Churches are always needing more leaders to help lead key areas. This means that developing leaders in the church is a core part of a senior leaders role. If this is an ad-hoc and erratic process, then the results won’t be great. But if a church develops a leadership pipeline – a system for identifying and developing leaders – then it will be strengthened beyond measure.
What is a leadership pipeline?
Simply put, it’s a map of the process for developing leaders in your church of every level.
This pathway will provide a guide and structure to maximise the growth of leaders, from the earliest and easiest role to pastoral leadership or eldership. By investing in people, the goal is that they will be equipped and deployed into the ministry they are called to.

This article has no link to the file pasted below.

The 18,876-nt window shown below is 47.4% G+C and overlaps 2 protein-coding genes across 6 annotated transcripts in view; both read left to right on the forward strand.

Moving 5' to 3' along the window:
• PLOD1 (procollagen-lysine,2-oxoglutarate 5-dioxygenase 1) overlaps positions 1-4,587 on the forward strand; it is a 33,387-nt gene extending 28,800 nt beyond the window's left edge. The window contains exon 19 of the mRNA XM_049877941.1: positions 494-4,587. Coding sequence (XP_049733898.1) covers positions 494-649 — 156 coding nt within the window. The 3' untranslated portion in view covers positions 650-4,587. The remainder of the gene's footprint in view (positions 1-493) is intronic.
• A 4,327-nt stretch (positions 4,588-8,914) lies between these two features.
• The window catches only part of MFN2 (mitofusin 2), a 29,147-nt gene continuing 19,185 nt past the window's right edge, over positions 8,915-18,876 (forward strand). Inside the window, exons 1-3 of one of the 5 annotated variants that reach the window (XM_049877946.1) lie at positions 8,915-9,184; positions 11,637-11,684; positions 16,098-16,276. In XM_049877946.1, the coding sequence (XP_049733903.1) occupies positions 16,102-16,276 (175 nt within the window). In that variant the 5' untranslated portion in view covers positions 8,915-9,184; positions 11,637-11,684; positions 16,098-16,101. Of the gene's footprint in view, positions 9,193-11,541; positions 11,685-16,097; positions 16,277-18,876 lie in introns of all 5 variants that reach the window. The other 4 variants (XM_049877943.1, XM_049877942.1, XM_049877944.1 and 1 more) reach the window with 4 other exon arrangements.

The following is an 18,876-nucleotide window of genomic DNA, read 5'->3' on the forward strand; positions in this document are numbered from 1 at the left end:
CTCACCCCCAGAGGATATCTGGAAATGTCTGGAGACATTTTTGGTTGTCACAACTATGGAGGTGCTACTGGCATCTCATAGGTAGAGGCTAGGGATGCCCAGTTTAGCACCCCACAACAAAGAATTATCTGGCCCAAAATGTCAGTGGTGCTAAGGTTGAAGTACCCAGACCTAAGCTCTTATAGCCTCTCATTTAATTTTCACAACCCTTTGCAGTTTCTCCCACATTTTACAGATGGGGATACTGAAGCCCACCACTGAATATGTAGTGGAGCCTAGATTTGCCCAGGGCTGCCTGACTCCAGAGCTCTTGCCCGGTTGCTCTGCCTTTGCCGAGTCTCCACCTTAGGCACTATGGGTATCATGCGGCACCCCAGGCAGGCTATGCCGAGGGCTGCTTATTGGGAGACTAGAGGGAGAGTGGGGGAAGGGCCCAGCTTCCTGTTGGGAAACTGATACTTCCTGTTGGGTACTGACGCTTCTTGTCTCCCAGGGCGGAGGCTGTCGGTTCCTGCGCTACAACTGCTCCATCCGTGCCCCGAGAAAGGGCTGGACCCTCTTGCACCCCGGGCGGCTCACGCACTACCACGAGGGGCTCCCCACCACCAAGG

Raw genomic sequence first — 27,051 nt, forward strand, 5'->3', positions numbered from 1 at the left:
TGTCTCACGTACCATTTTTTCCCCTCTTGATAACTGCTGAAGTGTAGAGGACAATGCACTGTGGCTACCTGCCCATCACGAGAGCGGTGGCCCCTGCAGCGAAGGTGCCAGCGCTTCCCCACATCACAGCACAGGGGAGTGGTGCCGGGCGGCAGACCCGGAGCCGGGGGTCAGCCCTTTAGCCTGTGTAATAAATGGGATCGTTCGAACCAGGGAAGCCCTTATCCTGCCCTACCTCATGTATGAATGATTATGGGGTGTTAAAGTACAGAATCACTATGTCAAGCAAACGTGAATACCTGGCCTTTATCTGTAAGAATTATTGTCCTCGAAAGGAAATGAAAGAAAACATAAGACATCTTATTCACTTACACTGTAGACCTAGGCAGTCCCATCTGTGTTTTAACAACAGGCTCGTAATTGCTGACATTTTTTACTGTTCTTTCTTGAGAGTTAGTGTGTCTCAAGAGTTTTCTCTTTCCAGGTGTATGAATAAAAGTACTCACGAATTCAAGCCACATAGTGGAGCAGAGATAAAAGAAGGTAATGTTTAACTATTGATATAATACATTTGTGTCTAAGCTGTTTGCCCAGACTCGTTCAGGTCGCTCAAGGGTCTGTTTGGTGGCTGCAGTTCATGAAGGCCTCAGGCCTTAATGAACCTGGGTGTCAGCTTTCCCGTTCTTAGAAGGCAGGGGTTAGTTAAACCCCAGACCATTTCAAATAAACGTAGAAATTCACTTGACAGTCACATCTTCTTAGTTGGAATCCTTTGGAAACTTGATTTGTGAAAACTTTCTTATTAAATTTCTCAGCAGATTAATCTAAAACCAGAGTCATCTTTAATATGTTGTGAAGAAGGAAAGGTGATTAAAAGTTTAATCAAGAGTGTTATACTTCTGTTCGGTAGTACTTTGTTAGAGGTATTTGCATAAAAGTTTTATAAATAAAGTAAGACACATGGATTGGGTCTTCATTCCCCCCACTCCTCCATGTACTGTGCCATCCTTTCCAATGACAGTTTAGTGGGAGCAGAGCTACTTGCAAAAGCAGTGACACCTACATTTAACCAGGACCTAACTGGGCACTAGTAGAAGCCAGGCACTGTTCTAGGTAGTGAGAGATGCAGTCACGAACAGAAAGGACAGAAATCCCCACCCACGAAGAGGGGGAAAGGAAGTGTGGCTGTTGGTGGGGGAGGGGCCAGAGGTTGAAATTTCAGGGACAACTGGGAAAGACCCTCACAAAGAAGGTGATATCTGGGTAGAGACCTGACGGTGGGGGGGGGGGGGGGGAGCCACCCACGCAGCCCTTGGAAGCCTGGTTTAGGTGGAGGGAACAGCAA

The benefits of developing leaders in the church through this kind of pipeline are clear:
- Clarity of leadership development steps
- Facilitates easier leadership succession planning
- Provides a natural place for coaching and discipleship
- Ministry expansion supported with more available leaders
So how do you develop such leadership pipeline in your church? What steps can you take in developing leaders in your church? Here are some steps to consider:
Jesus sat up all night praying before choosing his leaders. If it’s good enough for the Son of God, it should be good enough for us. Asking God to give us eyes to see people how he sees us will change our perspective on some individuals, meaning we may pursue some people we originally wouldn’t have considered!